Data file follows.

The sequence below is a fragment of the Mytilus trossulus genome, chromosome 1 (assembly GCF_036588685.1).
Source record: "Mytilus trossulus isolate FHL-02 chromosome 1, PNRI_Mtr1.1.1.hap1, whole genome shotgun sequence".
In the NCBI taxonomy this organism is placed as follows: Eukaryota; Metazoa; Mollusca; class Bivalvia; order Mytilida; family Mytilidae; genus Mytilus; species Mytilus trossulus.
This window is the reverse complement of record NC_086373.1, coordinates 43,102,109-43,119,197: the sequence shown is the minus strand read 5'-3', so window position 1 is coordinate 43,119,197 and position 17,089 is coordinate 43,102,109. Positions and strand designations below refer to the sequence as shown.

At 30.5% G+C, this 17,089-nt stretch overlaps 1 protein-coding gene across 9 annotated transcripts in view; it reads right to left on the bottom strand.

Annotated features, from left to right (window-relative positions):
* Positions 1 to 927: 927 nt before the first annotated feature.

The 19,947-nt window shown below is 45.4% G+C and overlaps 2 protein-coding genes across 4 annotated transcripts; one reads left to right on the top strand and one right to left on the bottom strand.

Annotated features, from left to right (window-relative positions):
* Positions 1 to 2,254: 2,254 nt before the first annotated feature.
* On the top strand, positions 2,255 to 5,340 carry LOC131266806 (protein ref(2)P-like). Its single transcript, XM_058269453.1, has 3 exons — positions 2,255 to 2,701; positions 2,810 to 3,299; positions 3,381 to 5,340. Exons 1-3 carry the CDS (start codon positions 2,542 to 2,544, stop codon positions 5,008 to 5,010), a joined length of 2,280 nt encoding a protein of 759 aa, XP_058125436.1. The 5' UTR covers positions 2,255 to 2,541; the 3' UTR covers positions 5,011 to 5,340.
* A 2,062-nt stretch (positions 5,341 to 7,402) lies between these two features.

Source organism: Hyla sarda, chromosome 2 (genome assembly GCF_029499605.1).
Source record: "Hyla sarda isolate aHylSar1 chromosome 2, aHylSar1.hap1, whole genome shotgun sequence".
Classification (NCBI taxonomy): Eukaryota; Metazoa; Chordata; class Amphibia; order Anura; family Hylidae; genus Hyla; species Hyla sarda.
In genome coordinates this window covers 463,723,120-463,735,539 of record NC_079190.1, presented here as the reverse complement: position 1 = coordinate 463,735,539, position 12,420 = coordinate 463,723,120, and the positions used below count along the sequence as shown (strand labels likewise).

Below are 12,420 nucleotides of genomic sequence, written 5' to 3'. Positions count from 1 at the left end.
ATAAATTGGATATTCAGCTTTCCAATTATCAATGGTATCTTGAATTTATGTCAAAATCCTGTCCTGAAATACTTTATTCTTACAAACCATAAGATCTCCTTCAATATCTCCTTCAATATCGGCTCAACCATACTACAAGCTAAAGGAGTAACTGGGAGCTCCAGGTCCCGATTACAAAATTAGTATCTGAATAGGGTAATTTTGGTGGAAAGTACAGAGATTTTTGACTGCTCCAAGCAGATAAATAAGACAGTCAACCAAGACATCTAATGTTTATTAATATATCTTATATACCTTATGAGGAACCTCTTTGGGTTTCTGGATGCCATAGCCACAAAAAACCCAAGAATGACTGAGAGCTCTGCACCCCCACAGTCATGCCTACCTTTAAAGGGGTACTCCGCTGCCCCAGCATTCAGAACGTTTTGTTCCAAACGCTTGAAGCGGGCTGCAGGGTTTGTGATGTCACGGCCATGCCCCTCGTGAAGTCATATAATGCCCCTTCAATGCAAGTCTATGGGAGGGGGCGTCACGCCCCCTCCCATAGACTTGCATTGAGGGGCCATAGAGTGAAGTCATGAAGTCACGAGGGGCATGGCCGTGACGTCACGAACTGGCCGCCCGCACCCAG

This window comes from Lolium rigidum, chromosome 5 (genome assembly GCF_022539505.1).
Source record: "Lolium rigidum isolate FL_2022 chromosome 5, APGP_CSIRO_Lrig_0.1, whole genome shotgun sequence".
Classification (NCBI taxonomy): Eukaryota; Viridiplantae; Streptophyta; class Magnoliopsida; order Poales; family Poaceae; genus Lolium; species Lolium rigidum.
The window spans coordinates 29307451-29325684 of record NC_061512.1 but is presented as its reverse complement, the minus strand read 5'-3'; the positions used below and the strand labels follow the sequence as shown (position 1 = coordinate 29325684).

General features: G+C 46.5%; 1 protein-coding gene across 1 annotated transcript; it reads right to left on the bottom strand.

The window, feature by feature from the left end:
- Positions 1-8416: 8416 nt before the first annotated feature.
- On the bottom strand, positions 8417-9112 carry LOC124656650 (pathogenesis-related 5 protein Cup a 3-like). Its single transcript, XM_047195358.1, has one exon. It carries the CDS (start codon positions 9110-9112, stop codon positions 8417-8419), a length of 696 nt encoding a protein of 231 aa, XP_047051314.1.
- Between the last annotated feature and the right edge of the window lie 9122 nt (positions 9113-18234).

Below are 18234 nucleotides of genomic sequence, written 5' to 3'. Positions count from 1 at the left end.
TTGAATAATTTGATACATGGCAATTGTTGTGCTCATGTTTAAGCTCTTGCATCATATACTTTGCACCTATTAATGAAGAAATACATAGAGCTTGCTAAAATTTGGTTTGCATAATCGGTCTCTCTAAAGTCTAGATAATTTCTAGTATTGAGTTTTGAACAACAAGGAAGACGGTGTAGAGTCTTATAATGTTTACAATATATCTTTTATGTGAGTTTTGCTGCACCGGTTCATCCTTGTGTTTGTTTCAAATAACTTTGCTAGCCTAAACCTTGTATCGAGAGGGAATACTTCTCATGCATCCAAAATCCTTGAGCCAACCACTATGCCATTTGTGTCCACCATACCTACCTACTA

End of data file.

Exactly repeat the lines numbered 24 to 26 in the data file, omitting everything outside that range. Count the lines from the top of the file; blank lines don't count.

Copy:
The window, feature by feature from the left end:
- Positions 1-8416: 8416 nt before the first annotated feature.
- On the bottom strand, positions 8417-9112 carry LOC124656650 (pathogenesis-related 5 protein Cup a 3-like). Its single transcript, XM_047195358.1, has one exon. It carries the CDS (start codon positions 9110-9112, stop codon positions 8417-8419), a length of 696 nt encoding a protein of 231 aa, XP_047051314.1.